PROCEEDING under article 78 of the Civil Practice Act (transferred to the Appellate Division of the Supreme Court in the third judicial department by an order of the Supreme Court at Trial and Special Term, entered in Chemung County) to review a determination of the State Board of Pharmacy, assessing penalties against petitioner for violating provisions of article 137 of the Education Law.
John D. Frawley for petitioner.
Jacob K. Javits, Attorney-General (Henry S. Manley of counsel), for respondent.
The sale of 'drugs' at retail is made a misdemeanor by the Education Law (§ 6804, subd. 3, par. c) unless under the 'immediate personal supervision of a pharmacist or druggist'. The same section of the statute (subd. 3, par. b), makes it unlawful for any person to dispense 'drugs' at retail unless as allowed by law--an exception generally in favor of licensed pharmacists.
The statutory meaning of the word 'drugs' sweeps a wide arc, described within the inclusive definitive terms of subdivision 14 of section 6801, to include not only 'Articles recognized' by the official United States pharmacopoeia, but all 'Articles intended' for use in connection with treatment of disease or to affect any structure or function of the body. A pertinent exception to the prohibition against the retail sale of drugs appears in subdivision 2 of section 6816. This provides (par. c) that the prohibition shall not apply 'To the sale of proprietary medicines'.
This proceeding by the petitioner, who is a storekeeper and not a pharmacist and who does not bring himself within the other permissive terms of the statute, is to review a determination made by the State Board of Pharmacy imposing penalties. Authority to penalize violations of article 137 of the Education Law regulating pharmacy is vested in the board (§ 6823, subd. 2). The first charge was that petitioner had sold to an inspector of the Board of Pharmacy a tube of zinc oxide ointment. It was manufactured by the Norwich Pharmacal Company and sold by petitioner in the tube in which it had been prepared and the tube contained the name of the manufacturer.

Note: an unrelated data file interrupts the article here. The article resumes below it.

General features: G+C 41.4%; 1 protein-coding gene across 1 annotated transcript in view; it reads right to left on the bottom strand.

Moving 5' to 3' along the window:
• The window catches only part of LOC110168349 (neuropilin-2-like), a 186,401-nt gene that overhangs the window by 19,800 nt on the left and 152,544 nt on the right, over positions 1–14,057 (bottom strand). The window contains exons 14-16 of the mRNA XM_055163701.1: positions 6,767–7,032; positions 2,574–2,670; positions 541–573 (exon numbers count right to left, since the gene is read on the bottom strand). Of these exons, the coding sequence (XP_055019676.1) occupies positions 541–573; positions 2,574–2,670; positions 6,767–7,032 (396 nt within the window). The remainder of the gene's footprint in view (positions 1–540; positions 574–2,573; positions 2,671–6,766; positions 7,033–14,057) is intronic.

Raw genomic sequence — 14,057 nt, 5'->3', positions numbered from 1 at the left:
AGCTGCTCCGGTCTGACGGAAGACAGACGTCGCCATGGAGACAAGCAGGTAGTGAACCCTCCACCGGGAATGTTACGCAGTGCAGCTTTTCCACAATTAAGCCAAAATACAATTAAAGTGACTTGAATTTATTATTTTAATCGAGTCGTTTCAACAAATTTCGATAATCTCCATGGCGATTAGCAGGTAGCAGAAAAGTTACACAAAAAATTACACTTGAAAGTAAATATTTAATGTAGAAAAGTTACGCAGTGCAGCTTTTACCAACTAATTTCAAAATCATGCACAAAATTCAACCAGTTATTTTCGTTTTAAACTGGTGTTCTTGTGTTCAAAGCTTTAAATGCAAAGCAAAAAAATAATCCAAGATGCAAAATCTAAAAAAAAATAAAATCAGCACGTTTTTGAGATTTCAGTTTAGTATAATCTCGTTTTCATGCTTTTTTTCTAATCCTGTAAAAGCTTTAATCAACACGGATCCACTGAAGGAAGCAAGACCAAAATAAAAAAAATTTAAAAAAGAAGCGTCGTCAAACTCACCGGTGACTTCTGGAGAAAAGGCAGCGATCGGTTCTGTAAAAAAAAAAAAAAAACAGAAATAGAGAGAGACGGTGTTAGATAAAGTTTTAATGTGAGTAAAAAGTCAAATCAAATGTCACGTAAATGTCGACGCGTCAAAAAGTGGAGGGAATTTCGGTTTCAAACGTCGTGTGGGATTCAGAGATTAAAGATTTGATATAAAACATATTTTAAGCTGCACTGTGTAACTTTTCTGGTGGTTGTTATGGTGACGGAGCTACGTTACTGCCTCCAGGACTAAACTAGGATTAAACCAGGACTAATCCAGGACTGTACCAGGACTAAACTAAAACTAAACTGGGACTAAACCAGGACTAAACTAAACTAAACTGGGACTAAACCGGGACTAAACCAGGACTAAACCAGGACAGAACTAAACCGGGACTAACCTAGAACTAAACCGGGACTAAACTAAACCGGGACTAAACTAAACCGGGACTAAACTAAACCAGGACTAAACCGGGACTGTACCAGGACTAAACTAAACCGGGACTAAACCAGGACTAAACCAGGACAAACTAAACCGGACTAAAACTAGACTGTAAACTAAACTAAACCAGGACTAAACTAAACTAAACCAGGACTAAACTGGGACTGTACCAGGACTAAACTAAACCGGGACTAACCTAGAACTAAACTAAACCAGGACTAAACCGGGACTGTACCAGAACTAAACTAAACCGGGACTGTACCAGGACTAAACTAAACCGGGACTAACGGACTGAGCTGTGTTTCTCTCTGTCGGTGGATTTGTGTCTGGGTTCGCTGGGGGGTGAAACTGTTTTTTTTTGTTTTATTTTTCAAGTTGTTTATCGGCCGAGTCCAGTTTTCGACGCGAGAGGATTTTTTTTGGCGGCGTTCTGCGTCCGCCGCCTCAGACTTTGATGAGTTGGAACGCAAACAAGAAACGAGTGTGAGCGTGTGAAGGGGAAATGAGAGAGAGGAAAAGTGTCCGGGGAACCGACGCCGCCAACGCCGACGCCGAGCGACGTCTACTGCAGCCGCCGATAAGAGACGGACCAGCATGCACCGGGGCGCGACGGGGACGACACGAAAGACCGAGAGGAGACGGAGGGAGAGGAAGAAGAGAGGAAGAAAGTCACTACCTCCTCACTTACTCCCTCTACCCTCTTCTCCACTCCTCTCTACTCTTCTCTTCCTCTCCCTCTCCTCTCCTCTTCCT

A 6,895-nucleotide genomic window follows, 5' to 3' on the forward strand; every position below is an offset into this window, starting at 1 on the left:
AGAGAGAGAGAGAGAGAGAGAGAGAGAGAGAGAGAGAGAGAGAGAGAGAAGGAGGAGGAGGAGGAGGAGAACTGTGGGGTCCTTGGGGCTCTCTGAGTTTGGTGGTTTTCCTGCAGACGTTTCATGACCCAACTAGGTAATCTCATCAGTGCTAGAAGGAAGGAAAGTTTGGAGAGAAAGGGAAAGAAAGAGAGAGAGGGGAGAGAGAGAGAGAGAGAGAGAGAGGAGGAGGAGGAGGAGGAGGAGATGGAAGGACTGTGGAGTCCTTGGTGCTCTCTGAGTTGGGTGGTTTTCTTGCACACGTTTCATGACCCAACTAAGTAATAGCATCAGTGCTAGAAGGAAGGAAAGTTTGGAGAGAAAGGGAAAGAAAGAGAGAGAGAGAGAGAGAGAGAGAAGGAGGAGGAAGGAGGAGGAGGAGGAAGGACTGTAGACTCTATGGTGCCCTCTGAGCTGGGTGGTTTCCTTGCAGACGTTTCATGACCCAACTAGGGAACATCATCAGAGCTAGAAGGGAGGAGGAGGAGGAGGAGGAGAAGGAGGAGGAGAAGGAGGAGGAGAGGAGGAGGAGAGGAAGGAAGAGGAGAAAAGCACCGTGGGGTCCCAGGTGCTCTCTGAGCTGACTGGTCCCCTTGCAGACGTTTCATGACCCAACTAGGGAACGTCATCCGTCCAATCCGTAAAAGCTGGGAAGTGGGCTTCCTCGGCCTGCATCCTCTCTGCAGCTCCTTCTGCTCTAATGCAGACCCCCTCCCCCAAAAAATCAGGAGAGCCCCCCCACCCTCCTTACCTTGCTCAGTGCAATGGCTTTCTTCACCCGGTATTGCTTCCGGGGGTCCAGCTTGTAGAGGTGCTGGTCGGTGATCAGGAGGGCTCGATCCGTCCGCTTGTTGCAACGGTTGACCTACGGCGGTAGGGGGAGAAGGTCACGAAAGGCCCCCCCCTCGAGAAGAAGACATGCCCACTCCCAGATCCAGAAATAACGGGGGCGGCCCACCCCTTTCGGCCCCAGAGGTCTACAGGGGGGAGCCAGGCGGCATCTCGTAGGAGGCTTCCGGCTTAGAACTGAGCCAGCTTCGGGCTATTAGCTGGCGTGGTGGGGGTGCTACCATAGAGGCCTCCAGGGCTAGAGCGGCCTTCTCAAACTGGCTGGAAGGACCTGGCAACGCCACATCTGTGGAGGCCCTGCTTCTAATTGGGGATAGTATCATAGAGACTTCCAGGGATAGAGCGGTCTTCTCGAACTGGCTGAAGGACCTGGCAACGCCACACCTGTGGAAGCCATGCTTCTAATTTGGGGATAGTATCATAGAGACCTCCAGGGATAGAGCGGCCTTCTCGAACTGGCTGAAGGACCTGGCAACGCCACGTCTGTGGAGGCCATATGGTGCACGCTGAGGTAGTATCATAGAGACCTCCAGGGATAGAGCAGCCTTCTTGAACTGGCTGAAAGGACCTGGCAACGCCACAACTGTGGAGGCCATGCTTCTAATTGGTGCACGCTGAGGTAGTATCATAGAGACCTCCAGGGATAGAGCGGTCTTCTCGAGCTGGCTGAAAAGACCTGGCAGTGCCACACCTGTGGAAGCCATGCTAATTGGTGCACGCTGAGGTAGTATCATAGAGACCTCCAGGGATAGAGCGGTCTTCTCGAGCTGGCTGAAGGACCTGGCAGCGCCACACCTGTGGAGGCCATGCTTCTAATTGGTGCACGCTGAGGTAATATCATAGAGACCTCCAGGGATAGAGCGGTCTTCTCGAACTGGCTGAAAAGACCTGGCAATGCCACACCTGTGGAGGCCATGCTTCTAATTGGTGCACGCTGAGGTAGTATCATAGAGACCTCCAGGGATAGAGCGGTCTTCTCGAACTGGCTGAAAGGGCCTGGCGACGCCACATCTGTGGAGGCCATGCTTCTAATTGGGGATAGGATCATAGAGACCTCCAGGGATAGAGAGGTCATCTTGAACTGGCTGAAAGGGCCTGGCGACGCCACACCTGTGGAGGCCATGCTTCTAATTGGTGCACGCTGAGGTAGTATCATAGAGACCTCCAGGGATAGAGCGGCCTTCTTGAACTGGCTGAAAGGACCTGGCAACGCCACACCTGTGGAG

The sale itself is not disputed and we have no difficulty in holding that zinc oxide ointment is a 'drug'; not merely because of its listing in the pharmacopoeia, but because it readily falls within the class of 'articles' intended for the treatment of disease or to affect a structure or function of the body (§ 6801, subd. 14).
It is argued, however, that since it is sold under the name of its pharmacal manufacturer in the container in which it was prepared, it must be treated as a 'proprietary medicine' and thus be excluded by section 6816 (subd. 2, par. c) from the prohibitions of the article in relation to the retail sale of 'drugs'.
A medicine in general use, the ingredients of which are the common property of pharmacists or pharmacal manufacturers, is not a 'proprietary medicine' in the sense the statute uses that term. The name of the manufacturer on such a medicinal product also made by others or compounded by pharmacists generally does not transmute the medicine into a 'proprietary medicine' within the scope of the statute.
The manufacturer has the right, of course, to control its name on the product it makes. It is in this sense the proprietor of the product made by it and sold under its name--but this kind of a product is not thereby rendered a 'proprietary medicine' within the meaning of the statutory exception.
Many medicines that have had general public usage for long periods of time, of commonly known ingredients and put together by pharmacists as well as pharmacal manufacturers, are presently sold in packages under the names of the people who make them. They are not regarded as 'proprietary medicines' in the meaning ...